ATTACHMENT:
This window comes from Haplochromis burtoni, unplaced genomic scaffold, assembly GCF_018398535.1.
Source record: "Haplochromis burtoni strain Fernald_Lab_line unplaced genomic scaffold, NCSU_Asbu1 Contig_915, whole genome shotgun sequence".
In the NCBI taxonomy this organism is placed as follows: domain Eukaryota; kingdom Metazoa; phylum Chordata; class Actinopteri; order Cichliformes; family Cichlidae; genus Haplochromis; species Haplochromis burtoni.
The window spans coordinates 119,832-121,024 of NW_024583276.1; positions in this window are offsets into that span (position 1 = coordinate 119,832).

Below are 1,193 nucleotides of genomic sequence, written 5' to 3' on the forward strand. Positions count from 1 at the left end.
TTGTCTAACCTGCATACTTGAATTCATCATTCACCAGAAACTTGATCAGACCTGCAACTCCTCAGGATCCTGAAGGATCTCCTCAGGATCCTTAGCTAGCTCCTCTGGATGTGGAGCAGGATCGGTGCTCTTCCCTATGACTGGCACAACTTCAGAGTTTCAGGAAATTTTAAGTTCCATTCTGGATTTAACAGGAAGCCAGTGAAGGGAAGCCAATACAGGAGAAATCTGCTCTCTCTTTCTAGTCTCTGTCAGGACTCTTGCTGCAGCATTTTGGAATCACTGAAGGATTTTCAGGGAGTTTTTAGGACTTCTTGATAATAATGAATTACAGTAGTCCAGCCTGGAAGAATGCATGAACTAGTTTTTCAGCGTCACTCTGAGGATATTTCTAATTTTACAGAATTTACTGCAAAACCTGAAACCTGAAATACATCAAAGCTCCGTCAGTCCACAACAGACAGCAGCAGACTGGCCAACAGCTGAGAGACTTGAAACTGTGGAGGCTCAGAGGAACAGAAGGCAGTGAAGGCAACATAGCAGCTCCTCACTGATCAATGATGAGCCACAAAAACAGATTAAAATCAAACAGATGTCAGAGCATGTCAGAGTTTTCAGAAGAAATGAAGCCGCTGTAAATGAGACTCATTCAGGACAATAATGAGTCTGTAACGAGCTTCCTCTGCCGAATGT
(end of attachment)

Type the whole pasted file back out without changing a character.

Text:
This window comes from Haplochromis burtoni, unplaced genomic scaffold, assembly GCF_018398535.1.
Source record: "Haplochromis burtoni strain Fernald_Lab_line unplaced genomic scaffold, NCSU_Asbu1 Contig_915, whole genome shotgun sequence".
In the NCBI taxonomy this organism is placed as follows: domain Eukaryota; kingdom Metazoa; phylum Chordata; class Actinopteri; order Cichliformes; family Cichlidae; genus Haplochromis; species Haplochromis burtoni.
The window spans coordinates 119,832-121,024 of NW_024583276.1; positions in this window are offsets into that span (position 1 = coordinate 119,832).

Below are 1,193 nucleotides of genomic sequence, written 5' to 3' on the forward strand. Positions count from 1 at the left end.
TTGTCTAACCTGCATACTTGAATTCATCATTCACCAGAAACTTGATCAGACCTGCAACTCCTCAGGATCCTGAAGGATCTCCTCAGGATCCTTAGCTAGCTCCTCTGGATGTGGAGCAGGATCGGTGCTCTTCCCTATGACTGGCACAACTTCAGAGTTTCAGGAAATTTTAAGTTCCATTCTGGATTTAACAGGAAGCCAGTGAAGGGAAGCCAATACAGGAGAAATCTGCTCTCTCTTTCTAGTCTCTGTCAGGACTCTTGCTGCAGCATTTTGGAATCACTGAAGGATTTTCAGGGAGTTTTTAGGACTTCTTGATAATAATGAATTACAGTAGTCCAGCCTGGAAGAATGCATGAACTAGTTTTTCAGCGTCACTCTGAGGATATTTCTAATTTTACAGAATTTACTGCAAAACCTGAAACCTGAAATACATCAAAGCTCCGTCAGTCCACAACAGACAGCAGCAGACTGGCCAACAGCTGAGAGACTTGAAACTGTGGAGGCTCAGAGGAACAGAAGGCAGTGAAGGCAACATAGCAGCTCCTCACTGATCAATGATGAGCCACAAAAACAGATTAAAATCAAACAGATGTCAGAGCATGTCAGAGTTTTCAGAAGAAATGAAGCCGCTGTAAATGAGACTCATTCAGGACAATAATGAGTCTGTAACGAGCTTCCTCTGCCGAATGT